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Abstract Details

Corpus Callosotomy for Drug Resistant Epilepsy. Long Term Outcome in Adult Population.
S44 - Epilepsy/Clinical Neurophysiology (EEG): Epilepsy Outcomes
  • Corpus callosotomy is a palliative neurosurgical procedure for patients with medically drug-resistant epilepsy who are not candidates for resective epilepsy surgery. Corpus callosotomy is most commonly performed in children with epilepsy, either as an anterior two-thirds disconnection of corpus callosum or as a complete disconnection. Good long-term outcomes against drop attacks have been reported in a population-based prospective study and the risk of a persistent complication is low.

Favorable outcome of corpus callosotomy is reported in pediatric population with intractable epilepsy and it is considered standard of care for patients with drop attacks.

Our objective is to compare the long term outcome of corpus callosotomy for drug resistant epilepsy in adult population. 


  • 17 adults with idiopathic generalized epilepsy, frontal lobe epilepsy and  Lennox Gastaut Syndrome (LGS) were followed for the outcome measures of seizure and antiepileptic drug (AED) burden and quality of life (QoL).

  • Data was extracted from patients registered in our RedCap database. 

17 patients fulfill the inclusion criteria. 4 underwent conventional corpus callsotomy and 14 had laser interstitial thermal therapy (LITT). 7 had failed prior Vagal Nerve Stimulator and 10 did not have VNS.

All patients who had conventional procedure had complications and none from the LITT group reported complications. 11 patients reported presence of seizures and 6 were seizure free. None of the patients had persistent drop attacks, while 4 had convulsive seizures and 11 had mild focal impaired awareness seizures. More than 70 % of the patients reported improvement in speech, social abilities and activities of daily living.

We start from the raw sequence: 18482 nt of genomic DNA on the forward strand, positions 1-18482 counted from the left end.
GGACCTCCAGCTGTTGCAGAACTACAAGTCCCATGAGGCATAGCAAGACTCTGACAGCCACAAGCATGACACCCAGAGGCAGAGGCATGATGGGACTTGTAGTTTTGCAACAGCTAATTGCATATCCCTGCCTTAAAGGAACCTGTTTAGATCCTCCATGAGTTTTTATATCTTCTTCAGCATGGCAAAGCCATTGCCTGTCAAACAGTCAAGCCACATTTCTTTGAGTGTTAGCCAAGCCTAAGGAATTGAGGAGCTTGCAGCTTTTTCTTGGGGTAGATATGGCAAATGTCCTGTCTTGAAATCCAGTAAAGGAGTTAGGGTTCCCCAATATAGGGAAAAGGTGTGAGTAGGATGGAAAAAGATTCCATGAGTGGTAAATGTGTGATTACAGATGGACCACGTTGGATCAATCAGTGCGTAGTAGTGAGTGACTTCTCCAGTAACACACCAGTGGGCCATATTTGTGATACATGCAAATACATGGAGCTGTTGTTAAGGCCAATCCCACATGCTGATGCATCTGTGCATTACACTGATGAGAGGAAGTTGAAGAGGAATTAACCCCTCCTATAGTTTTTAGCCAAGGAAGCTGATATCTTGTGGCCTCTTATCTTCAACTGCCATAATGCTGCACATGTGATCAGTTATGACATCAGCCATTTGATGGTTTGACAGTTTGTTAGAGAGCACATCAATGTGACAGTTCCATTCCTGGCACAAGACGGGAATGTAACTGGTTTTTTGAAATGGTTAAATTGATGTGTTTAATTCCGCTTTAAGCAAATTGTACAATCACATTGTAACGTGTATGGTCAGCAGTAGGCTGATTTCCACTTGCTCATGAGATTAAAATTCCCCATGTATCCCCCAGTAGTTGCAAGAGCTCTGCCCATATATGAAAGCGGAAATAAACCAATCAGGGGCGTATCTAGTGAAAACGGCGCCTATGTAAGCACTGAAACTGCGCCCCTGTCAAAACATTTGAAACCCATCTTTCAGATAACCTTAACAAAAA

Corpus callosotomy for drug resistant epilepsy in adults provide significant improvement when observed for decreasing in seizure burden, reduction in medication and improvement of quality of life.

LITT carries a low risk for complication and similar efficacy when compared with conventional one and should be utilize more frequently. 

Krista Proteasa (Hofstra University)
Miss Proteasa has nothing to disclose.
Simona Vasilica Proteasa, MD (NY Presbyterian Brooklyn Methodist Hospital) Dr. Proteasa has nothing to disclose.
Fred A. Lado, MD (Neuroscience Institute of Northwell Health) Dr. Lado has a non-compensated relationship as a Board Member with American Epilepsy Society that is relevant to AAN interests or activities. Dr. Lado has a non-compensated relationship as a Officer with National Association of Epilepsy Centers that is relevant to AAN interests or activities.